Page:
So, if you were to take out hospital cover at 40 and hadn’t held this cover at any point since 1 July following your 31st birthday, you’d need to pay an additional 20% on your hospital premiums.
The cost of private health insurance varies between health funds, levels of coverage and where you live in Australia. The government offers income-tested rebates on private health insurance to help Australians pay for their private health cover. For example, the standard rebate for singles under 65 earning less than $93,000 a year is 24.608%.4 Your total rebate entitlements will depend on your taxable income, age and relationship/parental status.
It’s also important to consider the LHC which will increase your premiums by 2% for each year that you don’t hold hospital cover after the age of 30. The LHC loading comes into effect on the 1st of July following your 31st birthday if you don’t hold hospital cover. While private health insurance might seem expensive right now, if you plan to take out cover eventually, it may be beneficial to start a policy now.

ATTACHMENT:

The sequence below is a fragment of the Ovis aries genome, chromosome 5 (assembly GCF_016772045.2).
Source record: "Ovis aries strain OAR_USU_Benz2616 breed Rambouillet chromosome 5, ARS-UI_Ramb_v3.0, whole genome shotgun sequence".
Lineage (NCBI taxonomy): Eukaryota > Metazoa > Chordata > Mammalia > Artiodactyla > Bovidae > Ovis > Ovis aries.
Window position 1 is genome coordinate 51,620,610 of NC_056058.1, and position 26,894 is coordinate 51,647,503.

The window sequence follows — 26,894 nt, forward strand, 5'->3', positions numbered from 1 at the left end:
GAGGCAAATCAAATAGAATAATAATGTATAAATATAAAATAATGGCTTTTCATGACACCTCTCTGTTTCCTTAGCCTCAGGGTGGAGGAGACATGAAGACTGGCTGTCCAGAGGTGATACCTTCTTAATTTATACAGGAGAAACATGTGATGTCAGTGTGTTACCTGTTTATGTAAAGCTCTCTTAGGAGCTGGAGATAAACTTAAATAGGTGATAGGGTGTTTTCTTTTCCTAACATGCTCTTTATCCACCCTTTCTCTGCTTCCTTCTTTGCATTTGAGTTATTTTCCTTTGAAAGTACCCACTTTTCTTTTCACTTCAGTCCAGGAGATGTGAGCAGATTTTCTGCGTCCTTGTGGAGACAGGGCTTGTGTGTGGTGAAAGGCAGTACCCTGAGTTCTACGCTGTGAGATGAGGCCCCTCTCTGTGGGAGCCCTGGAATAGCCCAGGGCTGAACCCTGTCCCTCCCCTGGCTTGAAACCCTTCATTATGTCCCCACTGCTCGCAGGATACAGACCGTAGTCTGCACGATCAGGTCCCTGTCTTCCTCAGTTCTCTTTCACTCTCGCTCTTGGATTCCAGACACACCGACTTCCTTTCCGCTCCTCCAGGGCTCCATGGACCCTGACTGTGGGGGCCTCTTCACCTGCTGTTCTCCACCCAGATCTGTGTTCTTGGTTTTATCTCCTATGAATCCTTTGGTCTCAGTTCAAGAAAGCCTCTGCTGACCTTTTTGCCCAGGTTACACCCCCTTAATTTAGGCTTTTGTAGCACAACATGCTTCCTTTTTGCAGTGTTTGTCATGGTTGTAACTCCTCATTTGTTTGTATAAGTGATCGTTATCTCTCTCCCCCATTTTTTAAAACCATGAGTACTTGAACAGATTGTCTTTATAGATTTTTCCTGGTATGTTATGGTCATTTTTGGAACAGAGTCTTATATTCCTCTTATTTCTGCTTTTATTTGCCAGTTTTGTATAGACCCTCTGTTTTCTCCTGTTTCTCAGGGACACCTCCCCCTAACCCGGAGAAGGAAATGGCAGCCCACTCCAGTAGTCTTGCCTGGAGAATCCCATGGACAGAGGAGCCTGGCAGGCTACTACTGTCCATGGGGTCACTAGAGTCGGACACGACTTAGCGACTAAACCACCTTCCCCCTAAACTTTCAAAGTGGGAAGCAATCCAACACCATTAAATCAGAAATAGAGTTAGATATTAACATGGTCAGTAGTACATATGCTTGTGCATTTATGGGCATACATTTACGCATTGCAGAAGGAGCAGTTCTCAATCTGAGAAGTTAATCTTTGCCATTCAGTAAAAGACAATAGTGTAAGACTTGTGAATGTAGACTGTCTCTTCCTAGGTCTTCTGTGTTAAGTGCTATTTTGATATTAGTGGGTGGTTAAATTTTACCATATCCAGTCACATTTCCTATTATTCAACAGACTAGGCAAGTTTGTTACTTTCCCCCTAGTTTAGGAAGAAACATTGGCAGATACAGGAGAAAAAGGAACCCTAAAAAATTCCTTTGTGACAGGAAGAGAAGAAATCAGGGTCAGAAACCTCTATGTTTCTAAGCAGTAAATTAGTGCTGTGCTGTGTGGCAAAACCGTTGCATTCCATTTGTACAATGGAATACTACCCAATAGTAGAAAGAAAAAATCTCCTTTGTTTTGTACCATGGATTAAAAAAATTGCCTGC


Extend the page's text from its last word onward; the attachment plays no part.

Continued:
If you’re tossing up whether health insurance is worth the cost, you should first ask yourself if you can afford not to have it. Remember that the possible out-of-pocket expenses for private treatment without private health insurance coverage could cost you more than your health insurance premiums.
Children, like adults, can access free healthcare and hospital treatment through the public system. However, Medicare won’t pay for all the healthcare costs your children will incur as they grow up, like physio for broken bones, prescription glasses, remedial massage for sport injuries and much more.
So, adding your little ones to your private health insurance policy might help you save on out-of-pocket expenses and give you greater say over their healthcare too. You can also choose their doctor or specialist (if they’re available) and avoid public hospital waiting lists.
The good news is that most health funds will cover your children at little or no extra cost when upgrading your couples cover to a family policy. In fact, most health funds will cover them under your family plan until they turn 21 or even 25+.
1 Australian Parliament House: Medicare – Background Brief. Accessed June 2022.
2 PrivateHealth.gov.au: What is covered by Medicare? Accessed June 2022.
3 The Australian Prudential Regulation Authority: Quarterly Private Health Insurance Statistics. Membership and benefit statistics. March 2022.
4 Privatehealth.gov.au. Australian Government Private Health Insurance Rebate. Accessed March 2022.